Question Q2: Which of the data correspond to which of the four comments?: A) One single point drives the correlation to a higher value B) One single point drives the correlation to a lower value C) A case where the straight line seems the appropriate model D) The graph departs from a straight line, shows curvature, the straight line seems unsuitable in the sense that a better model exists.

What do you expect for the estimation of the slopes? Will the P values and the confidence intervals be comparable? The summary function applied to the object returnd by lm

```
summary(lm(y1 ~ x1))
summary(lm(y2 ~ x2))
summary(lm(y3 ~ x3))
summary(lm(y4 ~ x4))
```

Here one could compute hat values to see if they can identify points with a high influence on the estimates. But this is planned already for another example.

Question Q3: Can you find a more appropriate model for (x2,y2) ?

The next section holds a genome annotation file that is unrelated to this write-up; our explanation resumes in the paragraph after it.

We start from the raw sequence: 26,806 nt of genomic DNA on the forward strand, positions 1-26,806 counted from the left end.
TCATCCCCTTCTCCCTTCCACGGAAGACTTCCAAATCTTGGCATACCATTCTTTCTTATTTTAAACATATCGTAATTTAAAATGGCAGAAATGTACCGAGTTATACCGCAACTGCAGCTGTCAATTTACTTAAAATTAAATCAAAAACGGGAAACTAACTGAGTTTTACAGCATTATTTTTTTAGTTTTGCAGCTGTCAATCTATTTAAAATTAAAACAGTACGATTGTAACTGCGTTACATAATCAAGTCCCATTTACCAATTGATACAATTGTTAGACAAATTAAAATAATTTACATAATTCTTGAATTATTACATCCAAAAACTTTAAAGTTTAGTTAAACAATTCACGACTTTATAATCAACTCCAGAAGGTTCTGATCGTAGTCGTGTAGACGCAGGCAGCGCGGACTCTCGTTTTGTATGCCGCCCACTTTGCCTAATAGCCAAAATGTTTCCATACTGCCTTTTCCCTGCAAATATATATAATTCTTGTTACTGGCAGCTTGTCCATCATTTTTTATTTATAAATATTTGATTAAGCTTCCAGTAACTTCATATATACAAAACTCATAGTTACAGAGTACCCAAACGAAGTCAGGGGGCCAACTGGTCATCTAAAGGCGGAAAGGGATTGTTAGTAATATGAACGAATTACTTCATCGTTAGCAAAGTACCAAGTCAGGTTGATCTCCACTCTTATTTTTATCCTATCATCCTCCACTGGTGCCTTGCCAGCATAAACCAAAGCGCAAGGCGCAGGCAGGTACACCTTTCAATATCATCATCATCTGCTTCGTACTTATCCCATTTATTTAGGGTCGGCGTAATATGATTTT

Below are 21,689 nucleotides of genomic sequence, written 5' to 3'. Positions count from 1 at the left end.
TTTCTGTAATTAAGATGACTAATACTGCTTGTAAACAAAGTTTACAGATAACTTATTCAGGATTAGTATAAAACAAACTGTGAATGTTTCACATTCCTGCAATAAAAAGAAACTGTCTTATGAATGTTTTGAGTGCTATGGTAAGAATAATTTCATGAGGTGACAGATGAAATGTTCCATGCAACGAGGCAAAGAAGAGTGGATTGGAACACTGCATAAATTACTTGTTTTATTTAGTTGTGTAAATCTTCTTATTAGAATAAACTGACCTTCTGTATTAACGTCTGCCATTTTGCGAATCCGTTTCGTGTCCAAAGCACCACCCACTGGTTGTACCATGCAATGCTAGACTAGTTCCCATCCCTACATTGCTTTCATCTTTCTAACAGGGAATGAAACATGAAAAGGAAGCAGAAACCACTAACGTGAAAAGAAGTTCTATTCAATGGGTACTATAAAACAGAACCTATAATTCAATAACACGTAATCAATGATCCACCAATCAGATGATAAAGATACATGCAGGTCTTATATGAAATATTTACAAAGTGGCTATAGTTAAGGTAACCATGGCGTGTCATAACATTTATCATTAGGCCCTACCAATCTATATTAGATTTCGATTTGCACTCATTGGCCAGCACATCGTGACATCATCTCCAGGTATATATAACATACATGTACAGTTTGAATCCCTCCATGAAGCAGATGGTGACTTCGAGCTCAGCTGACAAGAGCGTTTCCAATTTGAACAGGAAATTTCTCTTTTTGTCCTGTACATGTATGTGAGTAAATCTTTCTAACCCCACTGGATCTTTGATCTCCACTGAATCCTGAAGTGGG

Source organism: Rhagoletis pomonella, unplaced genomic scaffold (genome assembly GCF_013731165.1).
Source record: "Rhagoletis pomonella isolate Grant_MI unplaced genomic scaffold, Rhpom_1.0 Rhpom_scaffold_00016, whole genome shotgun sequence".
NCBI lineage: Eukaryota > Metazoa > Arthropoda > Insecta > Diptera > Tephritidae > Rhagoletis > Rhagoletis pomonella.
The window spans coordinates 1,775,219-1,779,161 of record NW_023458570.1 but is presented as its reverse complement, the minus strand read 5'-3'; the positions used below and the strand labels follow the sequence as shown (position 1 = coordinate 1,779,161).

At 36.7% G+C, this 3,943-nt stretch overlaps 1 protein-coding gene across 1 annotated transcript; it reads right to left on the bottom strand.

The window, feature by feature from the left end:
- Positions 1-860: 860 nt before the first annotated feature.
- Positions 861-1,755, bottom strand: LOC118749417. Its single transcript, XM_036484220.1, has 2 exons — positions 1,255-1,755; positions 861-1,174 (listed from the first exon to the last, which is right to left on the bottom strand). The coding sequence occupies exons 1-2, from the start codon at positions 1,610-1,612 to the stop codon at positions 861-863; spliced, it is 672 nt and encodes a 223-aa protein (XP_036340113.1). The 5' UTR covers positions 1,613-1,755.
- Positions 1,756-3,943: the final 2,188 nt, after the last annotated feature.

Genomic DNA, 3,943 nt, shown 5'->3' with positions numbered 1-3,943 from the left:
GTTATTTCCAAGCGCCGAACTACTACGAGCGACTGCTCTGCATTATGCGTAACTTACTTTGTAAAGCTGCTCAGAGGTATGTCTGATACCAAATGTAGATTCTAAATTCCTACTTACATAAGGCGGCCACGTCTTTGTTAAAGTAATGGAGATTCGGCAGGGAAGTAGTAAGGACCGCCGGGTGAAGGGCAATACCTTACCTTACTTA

## Don’t open this before having tried to answer

Solution to Questions: Q1: With the exception of x4, the x columns have almost identical numerical summaries, and so have the y columns.

Q2: Pairs Description-Plot: A-4, B-3, C-1, D-2

The first plot seems to be distributed normally, and corresponds to what one would expect when considering two variables correlated and following the assumption of normality. The second one is not distributed normally; while an obvious relationship between the two variables can be observed, it is not linear, and the Pearson correlation coefficient is not relevant. In the third case, the linear relationship is perfect, except for one outlier which exerts enough influence to lower the correlation coefficient from 1 to 0.81. Finally, the fourth example shows another example when one outlier is enough to produce a high correlation coefficient, even though the relationship between the two variables is not linear.

Q3: The graph resembles that of a quadratic function. We can use a polynomial including both x and x^2:

```
z2 <- x2^2
summary(lm(y2 ~ x2 + z2 ))
```

The summary shows that the results of these models fit better to the given points.

You cannot use the abline function to plot the resulting curve on the plot, as it is not a straight line anymore. However, you can use the curve function, using the three coefficients returned by the summary:

```
plot(x2, y2)